This week's 2 most important earnings reports
A pair of companies will give investors a glimpse into the health of the economy as the holidays approach.
By Robert Holmes, TheStreet
Investors are stuck in a no man's land in which Credit Crisis 2.0 is capsizing a shaky global economy.
Every region of the world and asset class has its share of woes, from emerging markets to bonds, a condition that's unnerving American investors already wracked with worry over high unemployment.
For some enlightenment, watch the earnings reports this week from Amazon.com (AMZN) and UPS (UPS). No other companies will offer as much information about the health of the consumer-oriented U.S. economy.
To be sure, other companies will give investors important industry snapshots. Ford (F) will update investors on the state of the U.S. car market, which is stronger than it's been in years. Coach (COH) will offer a view of the luxury sector, which has been as hot as the discounters. And Caterpillar (CAT), with its international industrial operations, demonstrated Monday morning that the global economy is unlikely to fall into another wave of recession.
Amazon, which publishes its quarterly report after the stock market closes Tuesday, has its hand in so many areas that it's become a weather vane for several industries. Once considered an Internet bookstore, Amazon now sells shoes, DVDs, video games, toys, exercise equipment -- the list goes on. Amazon has also become a powerhouse against Apple (AAPL) and Netflix (NFLX) with its catalog of streaming digital music and movies.
Apart from its dominant status as the biggest Internet retailer, Amazon has shifted its attention to cloud services, one of the hottest trends in technology. And now the company is set to go head-to-head against Apple's iPad with its Kindle Fire tablet device.
Many iPad competitors have come and gone, failing to loosen Apple's stranglehold on the market for tablet PCs. Amazon, though, is in a unique position with its Kindle Fire tablet, as the device is priced well below the iPad 2 base model ($199 versus $499). In addition, Amazon has the ecosystem of music, movie and application downloads that other Apple rivals lack. What Amazon says about the presale success of the Kindle Fire -- as well as how its retail operations are running -- will be more important than even an Apple rollout.
"We'll get an idea of the consumer health in general," says Bryan Keane, co-portfolio manager of the Alpine Global Consumer Growth Fund (AWCGX). "It is an important earnings report because of the size of Amazon. Because they do sell so many different types of products, you can get an idea of how the different segments are doing."
Keane says Amazon has become more influential in the stock market because of its diversification. "They're expanding into much broader things and they're continuing to evolve," he says. "Look at Yahoo (YHOO) and eBay (EBAY), which haven't evolved. Amazon has evolved beyond its core market.
While Amazon's outlook will be key, Keane says investors will have the most interest in what the company says about the early returns for the Kindle Fire.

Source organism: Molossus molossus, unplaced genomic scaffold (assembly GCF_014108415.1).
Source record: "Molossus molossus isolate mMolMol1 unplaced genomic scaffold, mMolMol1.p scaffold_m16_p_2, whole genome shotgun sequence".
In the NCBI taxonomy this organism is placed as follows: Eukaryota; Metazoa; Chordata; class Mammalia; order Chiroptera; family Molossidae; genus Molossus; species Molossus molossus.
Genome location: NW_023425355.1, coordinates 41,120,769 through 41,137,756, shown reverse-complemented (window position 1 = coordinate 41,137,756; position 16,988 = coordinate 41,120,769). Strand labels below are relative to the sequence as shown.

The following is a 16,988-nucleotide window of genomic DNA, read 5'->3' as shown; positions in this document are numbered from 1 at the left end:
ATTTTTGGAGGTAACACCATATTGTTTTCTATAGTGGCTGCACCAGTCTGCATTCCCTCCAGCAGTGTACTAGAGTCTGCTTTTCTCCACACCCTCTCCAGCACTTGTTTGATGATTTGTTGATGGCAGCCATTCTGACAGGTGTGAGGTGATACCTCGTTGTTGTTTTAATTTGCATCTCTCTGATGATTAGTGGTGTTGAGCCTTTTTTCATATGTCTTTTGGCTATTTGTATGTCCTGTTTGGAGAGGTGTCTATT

"When you talk about the tablet business, more than taking on the iPad directly, it's more about taking advantage of the growing market," Keane says. Amazon is "filling a void that thus far the other iPad competitors have not been able to do, and that's the lower price point."
Still, Amazon may report narrower margins and falling profits as a result of higher spending, Keane says. However, Amazon has historically been great at making the right investments because they lead to an increase in sales, he says.
Despite the importance of the earnings report, Keane has one argument on why Amazon shouldn't be a core holding for every investor. "It's not perfect for every portfolio because it is growth, not value. It's not a stock trading at 10 times earnings," Keane says. Amazon has a forward price-to-earnings ratio of 73, many times the market multiple of around 13 times earnings.
When UPS releases its report, also on Tuesday, investors will be almost solely focused on the shipper's expectations for the holiday quarter. The 104-year-old company, which sends packages to more than 200 countries and territories, is considered one of the top economic barometers for investors. It holds that the more packages UPS handles, the better the economy is performing. On Monday morning, UPS competitor FedEx (FDX) said it plans to hire 20,000 seasonal workers, 18% more than last year, to handle increased holiday season deliveries.
"It's all about the outlook," says Kevin Sterling, a transportation analyst at BB&T Capital Markets. "There is no other company that has a better look at the holiday shipping season. They're not ready to give 2012 guidance yet because they don't have that much visibility, but they should update us on the fourth quarter."
Sterling notes that inventories at retailers are lean. If there is any hint of stronger consumer demand, the expectation is that retailers will scramble to replenish inventories at stores before the holidays. These are the types of trends UPS can offer the world.
"They're in constant contact with their customers so they can manage capacity, especially in the holiday season," Sterling says. "They're going to give us a good look into what retailers are thinking for this holiday season. That will drive their forecasts."
In July, UPS affirmed its earnings guidance, although Sterling notes how muted the outlook was. "You could tell they were uncertain about the economy back in July," he says.
After several tough months for all companies in July and August, freight indicators have picked up in September and October, which bodes well for UPS and, in turn, many other companies.
"When UPS talks, we want to hear they're feeling better about things. We want to watch for the tone UPS strikes," Sterling says.
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